Answer: While I value the tools that I need to create I am not a pixel peeper. I don’t spend hours nerding out on gear. So if you have landed here looking for specs on the latest cameras on the market this post might not be for you but what I can tell you with full confidence is what I use every day, why it is the best for what I want to shoot and a few quick tips I look for in a camera that might help you navigate what’s right to buy.
Don’t get too distracted by the latest technology. While it’s worthy to embrace technology do not fall into the trap of thinking the magic is all in the camera. After all it is the wizard, it is not the wand. Kind of like shopping for skis. Those 2020 skis will not make you ski better than you did in 2019.
I view my camera equipment as part of my toolbox but not necessarily my main tool. Yes, it does capture the photograph but it’s just one of the many tools. You can have the best camera on the market but if you have a shitty plastic lens what kind of photo do you end up with? A photo that looks like it was taken through a shitty plastic lens. Some people are into that look but that’s not the point.
Before I get into the list let’s level set for a second. Keep in mind I work for a company who a) makes a lot of clothing for poor weather b) is based on BC’s West(Wet Coast) and c) whose brand visuals lean towards moody weather. I have the pleasure of shooting in some pretty inclement conditions. This would look very different if I was a surf photographer. My goal is to share some principles and then alter where it is right for you.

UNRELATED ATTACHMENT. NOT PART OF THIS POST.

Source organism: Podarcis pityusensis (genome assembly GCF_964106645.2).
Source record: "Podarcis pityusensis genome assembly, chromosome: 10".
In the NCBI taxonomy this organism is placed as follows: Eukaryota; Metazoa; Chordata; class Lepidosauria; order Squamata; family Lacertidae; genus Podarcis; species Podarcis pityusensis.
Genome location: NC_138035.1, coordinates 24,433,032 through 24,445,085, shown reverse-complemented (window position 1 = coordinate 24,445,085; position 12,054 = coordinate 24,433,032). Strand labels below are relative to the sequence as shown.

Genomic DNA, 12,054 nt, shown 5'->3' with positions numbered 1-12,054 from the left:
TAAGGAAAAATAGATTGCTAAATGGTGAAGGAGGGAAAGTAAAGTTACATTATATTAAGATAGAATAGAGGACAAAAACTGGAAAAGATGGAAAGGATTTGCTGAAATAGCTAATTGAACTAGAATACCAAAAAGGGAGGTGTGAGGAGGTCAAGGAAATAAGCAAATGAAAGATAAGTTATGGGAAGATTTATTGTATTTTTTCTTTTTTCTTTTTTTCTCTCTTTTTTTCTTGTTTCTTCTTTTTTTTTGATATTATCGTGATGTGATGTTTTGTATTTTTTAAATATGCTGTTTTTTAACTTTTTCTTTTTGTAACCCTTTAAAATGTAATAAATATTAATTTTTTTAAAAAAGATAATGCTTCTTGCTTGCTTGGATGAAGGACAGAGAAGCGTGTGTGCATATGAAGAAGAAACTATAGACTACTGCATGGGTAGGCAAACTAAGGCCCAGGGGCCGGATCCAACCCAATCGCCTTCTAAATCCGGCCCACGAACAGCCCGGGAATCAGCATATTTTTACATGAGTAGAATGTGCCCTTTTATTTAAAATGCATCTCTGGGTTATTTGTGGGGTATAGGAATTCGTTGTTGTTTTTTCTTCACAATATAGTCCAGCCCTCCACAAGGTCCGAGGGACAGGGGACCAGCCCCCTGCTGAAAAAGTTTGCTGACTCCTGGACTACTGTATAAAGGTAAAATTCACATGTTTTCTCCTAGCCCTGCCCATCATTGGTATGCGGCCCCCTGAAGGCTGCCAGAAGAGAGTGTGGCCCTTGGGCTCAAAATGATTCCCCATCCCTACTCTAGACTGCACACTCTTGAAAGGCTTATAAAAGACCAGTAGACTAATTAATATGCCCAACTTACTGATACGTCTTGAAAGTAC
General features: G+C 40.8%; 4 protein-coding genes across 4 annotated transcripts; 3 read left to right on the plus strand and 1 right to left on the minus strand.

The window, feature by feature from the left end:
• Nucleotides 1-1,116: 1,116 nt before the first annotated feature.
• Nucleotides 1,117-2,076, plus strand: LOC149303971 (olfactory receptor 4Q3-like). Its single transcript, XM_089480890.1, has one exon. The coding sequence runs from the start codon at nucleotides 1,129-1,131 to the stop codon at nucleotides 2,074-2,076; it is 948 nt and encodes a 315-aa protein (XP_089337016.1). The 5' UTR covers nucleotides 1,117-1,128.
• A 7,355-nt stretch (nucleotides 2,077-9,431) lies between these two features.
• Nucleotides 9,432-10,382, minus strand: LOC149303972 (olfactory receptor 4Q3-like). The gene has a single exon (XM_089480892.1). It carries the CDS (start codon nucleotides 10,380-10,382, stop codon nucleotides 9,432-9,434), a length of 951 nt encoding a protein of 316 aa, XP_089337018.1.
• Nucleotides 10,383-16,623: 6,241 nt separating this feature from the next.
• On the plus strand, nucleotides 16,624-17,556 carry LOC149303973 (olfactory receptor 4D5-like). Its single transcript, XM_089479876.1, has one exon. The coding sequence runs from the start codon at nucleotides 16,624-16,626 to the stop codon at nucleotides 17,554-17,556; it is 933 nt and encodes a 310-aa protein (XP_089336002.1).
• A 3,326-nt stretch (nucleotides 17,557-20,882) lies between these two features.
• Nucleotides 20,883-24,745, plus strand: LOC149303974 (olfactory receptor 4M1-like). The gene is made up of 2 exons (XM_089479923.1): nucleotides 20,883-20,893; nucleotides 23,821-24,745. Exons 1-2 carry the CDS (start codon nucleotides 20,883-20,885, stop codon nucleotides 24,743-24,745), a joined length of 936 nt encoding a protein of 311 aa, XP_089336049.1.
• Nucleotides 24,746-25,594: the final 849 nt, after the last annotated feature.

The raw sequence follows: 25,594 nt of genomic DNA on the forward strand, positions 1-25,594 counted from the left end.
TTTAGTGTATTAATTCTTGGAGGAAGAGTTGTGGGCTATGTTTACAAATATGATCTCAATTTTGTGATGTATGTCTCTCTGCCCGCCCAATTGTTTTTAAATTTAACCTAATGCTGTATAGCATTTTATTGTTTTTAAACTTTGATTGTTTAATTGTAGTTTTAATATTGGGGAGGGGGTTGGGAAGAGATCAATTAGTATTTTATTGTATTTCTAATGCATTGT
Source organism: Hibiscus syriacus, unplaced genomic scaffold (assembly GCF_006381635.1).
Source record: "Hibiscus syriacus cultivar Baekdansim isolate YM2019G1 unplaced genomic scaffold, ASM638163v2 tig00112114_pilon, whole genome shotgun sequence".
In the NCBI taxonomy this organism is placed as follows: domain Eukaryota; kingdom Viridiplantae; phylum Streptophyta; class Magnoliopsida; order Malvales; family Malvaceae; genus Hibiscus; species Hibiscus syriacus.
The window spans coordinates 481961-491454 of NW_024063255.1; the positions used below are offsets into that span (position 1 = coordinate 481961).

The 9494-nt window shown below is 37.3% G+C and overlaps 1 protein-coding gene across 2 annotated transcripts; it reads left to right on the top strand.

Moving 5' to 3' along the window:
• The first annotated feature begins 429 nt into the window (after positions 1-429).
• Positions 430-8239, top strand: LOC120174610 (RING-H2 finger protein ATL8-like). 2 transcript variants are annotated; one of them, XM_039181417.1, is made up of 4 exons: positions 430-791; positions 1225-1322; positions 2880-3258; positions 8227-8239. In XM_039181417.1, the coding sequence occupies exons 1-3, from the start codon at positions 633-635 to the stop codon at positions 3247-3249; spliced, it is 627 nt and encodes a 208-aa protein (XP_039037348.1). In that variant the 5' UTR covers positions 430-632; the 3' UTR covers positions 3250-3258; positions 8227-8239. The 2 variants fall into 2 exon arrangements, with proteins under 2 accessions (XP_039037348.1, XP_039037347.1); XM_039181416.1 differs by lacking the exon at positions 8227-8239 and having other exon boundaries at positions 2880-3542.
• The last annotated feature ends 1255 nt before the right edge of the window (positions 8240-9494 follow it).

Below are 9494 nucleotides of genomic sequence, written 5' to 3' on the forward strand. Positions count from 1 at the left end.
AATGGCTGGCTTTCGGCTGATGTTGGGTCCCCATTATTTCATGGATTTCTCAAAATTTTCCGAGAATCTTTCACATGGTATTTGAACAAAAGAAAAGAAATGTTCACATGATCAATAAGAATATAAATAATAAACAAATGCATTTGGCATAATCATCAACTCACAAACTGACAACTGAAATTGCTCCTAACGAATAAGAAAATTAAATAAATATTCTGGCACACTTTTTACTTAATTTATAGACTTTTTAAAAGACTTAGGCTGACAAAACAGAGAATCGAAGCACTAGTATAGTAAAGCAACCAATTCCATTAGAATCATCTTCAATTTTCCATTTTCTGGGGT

I am a sucker for the clarity of an image. I admire this in other people’s photographs and I work hard to constantly improve it in my own. This can be tricky when shooting in a roaring storm, on the fly or chasing athletes around in the mountains on the edge of puking. Yet boy, do I some internal yelling when my favourite shot isn’t sharp.
This one is critical for the outdoor shooter. More often than not you don’t have access to power. So unless you travel with a catering truck, a band of assistants or a have a boat load of cash to buy a bag full of spares battery, battery life is pretty key. You can’t take a photo if your camera won’t turn on. In fact, I didn’t swap over to Sony for years because their batteries sucked in the cold. Even now if I am going to go off the grid for weeks without a Goal Zero kit I tend to side with my Canon system as their batteries are still one step ahead of Sony.
Some of the best moments for adventure photography can be when the weather is at it’s worst. The last thing that you want when you come across these moments is to be stuck inside with a camera that isn’t built for the outdoors. The body casing is what’s important to look at here.
Cameras come and go but lenses last a long time. This is where I put my $. I love these little guys. I have lenses that have outlasted half a dozen cameras. If you are going to invest in any camera equipment this is where I recommend you put your money. There can be an overwhelming amount of options. The key thing here is if you want quality in your imagery—go with glass. Most people don’t know that camera kits are sold with plastic lenses which is why they are so affordable. Skip the package and save for a few extra weeks to invest in a glass lens.